Recently Te Ara made the biggest change since it launched. However, on the surface little has changed. This is part of a series of posts that will try to explain why it’s exciting for us and why we hope it’s exciting for you. We’ve broken the story into three parts: Te Ara past, present and future.
Te Ara present
In part one I talked about why Te Ara moved to the Drupal content management system (CMS). While we were messing around ‘out back’, we took the time to make some changes to the front. Ross listed them in his post but let’s take a closer look at what has changed.
Browse Te Ara
In the past the navigation around the Te Ara relied on people understanding the site’s structure:
Home » theme » sub-theme » story
Later we added this column browser to allow users to browse through our stories.
However, because of the technical limitations mentioned in part one, we could only easily add it to the home page. The old CMS also meant the listings had to be added by hand, rather than dynamically. Moving to Drupal enabled us to link the browser to the CMS and add it to every page on the site.
At the top of each story page is a button to ‘Browse Te Ara’ which, once clicked, will reveal the browser. This is now our primary navigation, and we can’t wait to see how people use it, the categories they browse, and their feedback.
To see how we’ve improved our search, compare these two sets of results for ‘kiwi’:
You wouldn’t expect the story titled Australians being listed before the story devoted to kiwi would you? (And, when comparing the image and media search results, I noticed the old search listed the cheddarmaster before the brown kiwi!?) The results on the right are far more relevant, and they’re generated by Sphinx, Te Ara’s new search engine. This has been a long overdue improvement, and the much better search results continue to amaze those of us that use it everyday.
The Short Story
Every story in Te Ara also comes in a simpler, refined, easy read that we call the Short Story. The Short Story has changed in two ways. First, the button is now in the same position no matter what page you’re on.
Second, the old button opened the Short Story in a pop-up, which had its drawbacks. So we now use a technique called Lightbox to display the short story. This blog also uses Lightbox to display larger images. In fact, here’s an example of both.
New location of biographies
Previously, story pages had a tab that listed relevant biographies from the Dictionary of New Zealand Biography (DNZB). We’ve now moved the links to relevant biographies to the bottom of the story page, above the footer. Currently, we display a thumbnail picture, name and what the DNZB people call ‘years of activity’ (usually their birth and death dates), but we’re hoping to add more information later … more about that in part three.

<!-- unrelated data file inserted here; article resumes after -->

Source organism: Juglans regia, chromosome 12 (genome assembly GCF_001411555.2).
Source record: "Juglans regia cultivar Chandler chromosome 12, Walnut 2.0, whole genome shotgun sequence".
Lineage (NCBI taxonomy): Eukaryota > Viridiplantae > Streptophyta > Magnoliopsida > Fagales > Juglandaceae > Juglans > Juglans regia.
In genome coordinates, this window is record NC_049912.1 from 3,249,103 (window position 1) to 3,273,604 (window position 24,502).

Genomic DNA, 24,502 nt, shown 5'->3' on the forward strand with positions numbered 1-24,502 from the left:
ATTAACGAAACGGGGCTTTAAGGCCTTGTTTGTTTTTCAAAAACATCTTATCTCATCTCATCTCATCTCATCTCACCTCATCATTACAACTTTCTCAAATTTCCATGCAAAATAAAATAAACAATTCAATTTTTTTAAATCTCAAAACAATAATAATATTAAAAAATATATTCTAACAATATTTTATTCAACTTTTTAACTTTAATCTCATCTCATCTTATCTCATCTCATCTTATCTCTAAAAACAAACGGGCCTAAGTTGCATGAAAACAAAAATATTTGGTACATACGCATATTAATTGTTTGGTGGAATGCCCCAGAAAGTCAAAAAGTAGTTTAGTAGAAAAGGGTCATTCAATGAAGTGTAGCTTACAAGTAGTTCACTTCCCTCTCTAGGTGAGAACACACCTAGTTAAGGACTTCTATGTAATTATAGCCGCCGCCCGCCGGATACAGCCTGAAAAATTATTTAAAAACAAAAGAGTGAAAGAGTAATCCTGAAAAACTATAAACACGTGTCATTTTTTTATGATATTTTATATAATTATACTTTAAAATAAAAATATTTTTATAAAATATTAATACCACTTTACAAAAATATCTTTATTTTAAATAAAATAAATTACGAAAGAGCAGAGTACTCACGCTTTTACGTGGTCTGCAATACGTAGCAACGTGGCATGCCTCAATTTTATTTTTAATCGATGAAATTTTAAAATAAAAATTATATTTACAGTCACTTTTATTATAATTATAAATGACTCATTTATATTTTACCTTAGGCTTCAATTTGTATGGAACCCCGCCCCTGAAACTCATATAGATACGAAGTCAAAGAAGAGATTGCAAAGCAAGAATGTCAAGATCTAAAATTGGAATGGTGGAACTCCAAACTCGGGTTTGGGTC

Tabs (above) vs Back to Story (below)
The biggest change to the in-story navigation was the removal of the tabs. They seemed like a good idea, but whenever we watched people use the site, hardly anyone used the tabs and most didn’t even know they were there. Once we moved the biographies inside the story, the only purpose to the tabs was to switch between the images and the story. We decided a ‘Back to Story’ button, similar to Trade Me’s ‘Back to listing’ button, would be clearer, and more useful. Also, by freeing up the space, we could keep the short story button location consistent. However, out of all the changes, removing the tabs seems to be the most contentious amongst our users. What do you think? Do you prefer the tabs or the back to story button?
Other bits and bobs
Those are the biggest changes, but you may notice little tweaks like new icons and our new media series layout. Hopefully you haven’t seen our new 404 page, which unfortunately became quite popular while we were working the kinks out of our URL redirection thingamabob.
As I mentioned in the first part of this series, what matters is that a huge barrier has now disappeared and Te Ara can start evolving. But, other than the modifications we’ve already made during the migration, what is going to change? Where is Te Ara heading? I’ll let you know, what I can, in part three.
Subscribe to Signposts to make sure you don’t miss Part three – Te Ara future, a look at what’s next.